So last night, when I woke up and the only language I could must were “fuck yous,” I handed the little one to Boof and curled up in bed. I thought of dying. I thought of running away. I thought that everyone would be better off without me. I felt worthless and detached and angry. And then I felt sad. And my thoughts spun rapidly out of control down this horrible rabbit hole into a nightmare of Wonderland proportions. Though I am experienced with depression and anxiety, I have not felt this level of despair in years. And then, after almost an hour, it went away and I nursed with ease, and slept like a rock (until we did our routine again). My humor and sweetness and ability to communicate returned as switftly as it left, which should comfort me, but actually scares me more than anything.

Because, when drinking tequila shots and getting out of control wasted is a choice, and while I can’t necessarily know if 8 drinks will cause that out-of-control drunk space, I can know that 1 drink, or 0 drinks, will not. But this feeling of spinning isn’t caused by alcohol or drugs. It is something more sinister, inside of me, that turns on and off without any apparent reason. Though I suppose I can begin to analyze the ramp-up to the point at which I had to hand our child over because I couldn’t be quite sure that I was safe enough for myself, let alone to be a mother.

And just like being drunk, the incredible next-day embarassment and walk of shame, facing my husband who triaged the situation, lingers inside my mind. Human guilt and mom guilt colliding as I wonder “what the hell is wrong with me? Why can’t I get it together?”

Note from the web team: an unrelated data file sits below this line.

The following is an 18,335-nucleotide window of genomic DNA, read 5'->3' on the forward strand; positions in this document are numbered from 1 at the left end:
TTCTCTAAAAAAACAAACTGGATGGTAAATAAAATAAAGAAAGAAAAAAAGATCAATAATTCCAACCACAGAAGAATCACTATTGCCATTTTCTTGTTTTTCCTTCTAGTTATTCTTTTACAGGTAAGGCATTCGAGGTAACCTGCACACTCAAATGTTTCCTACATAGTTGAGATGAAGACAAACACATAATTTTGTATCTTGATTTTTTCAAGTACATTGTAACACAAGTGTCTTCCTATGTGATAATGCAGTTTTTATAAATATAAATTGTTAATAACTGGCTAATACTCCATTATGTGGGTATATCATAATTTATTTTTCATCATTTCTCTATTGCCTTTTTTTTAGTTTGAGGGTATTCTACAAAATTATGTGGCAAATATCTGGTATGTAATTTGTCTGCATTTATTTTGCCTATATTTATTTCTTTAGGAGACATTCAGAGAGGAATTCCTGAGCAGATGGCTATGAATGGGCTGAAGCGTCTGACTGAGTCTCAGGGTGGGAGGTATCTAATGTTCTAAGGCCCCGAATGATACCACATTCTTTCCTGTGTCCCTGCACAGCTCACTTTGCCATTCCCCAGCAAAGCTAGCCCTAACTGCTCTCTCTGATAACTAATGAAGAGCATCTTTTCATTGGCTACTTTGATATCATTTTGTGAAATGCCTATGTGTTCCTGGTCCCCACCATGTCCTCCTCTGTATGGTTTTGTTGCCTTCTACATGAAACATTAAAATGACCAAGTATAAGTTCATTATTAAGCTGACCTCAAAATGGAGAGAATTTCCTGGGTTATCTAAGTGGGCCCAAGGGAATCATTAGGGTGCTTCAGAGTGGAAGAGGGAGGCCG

Yoga for a new mom

Today I read an article over at that resonated with my soul. I have practiced yoga, off and on as most things go, since I was in high school. While I have been mostly off in my practice, as far as asanas go, I have still managed to employ ujayii breathing techniques, some meditation when my Buddha self reminds me that monkey-mind isn’t all their is, and an asana on occasion (mostly to counteract my horrible posture, which is now worsened by the nursing slouch).

So I have googled “yoga for new moms” in hopes to get a list of asanas to ease the body and mind aches that have set in over the past few weeks of new motherhood. And so I came across this article, which wasn’t as much focused on the doing of asanas, but put perfectly into words the experience of caring for my infant that is now out of utero.

It is something I have known cognitive for awhile, that humans give birth much earlier than other primates, to accommodate for our brain size, but the practicality of this is my day-to-day reality. Whereas other primates have the luxury if giving birth to toddler-formed “infants” who are much more self-sufficient (can cling to mom and walk and communicate), we humans have sacrificed this development for big brained helpless babes who require many months of out-of-utero care. And so, here we mothers are, caring for our babies that technically should still be gestating.

For me this is hard. My pregnancy was relatively easy and my birth as smooth as one could hope for. And here is this little person that I am responsible for, even though my brain/heart haven’t completely put the pieces together that he-was-what-was-inside-me. Sometimes he seems to have dropped from the sky and I am somehow supposed to know what to do with him now that I can see and hear and feel him with my senses, rather than the vague movement inside my belly. My body knew what to do when my mind did not, and so here I am, trying to muddle through this process of still acting as a womb, while recognizing this being that is no longer truly part of me.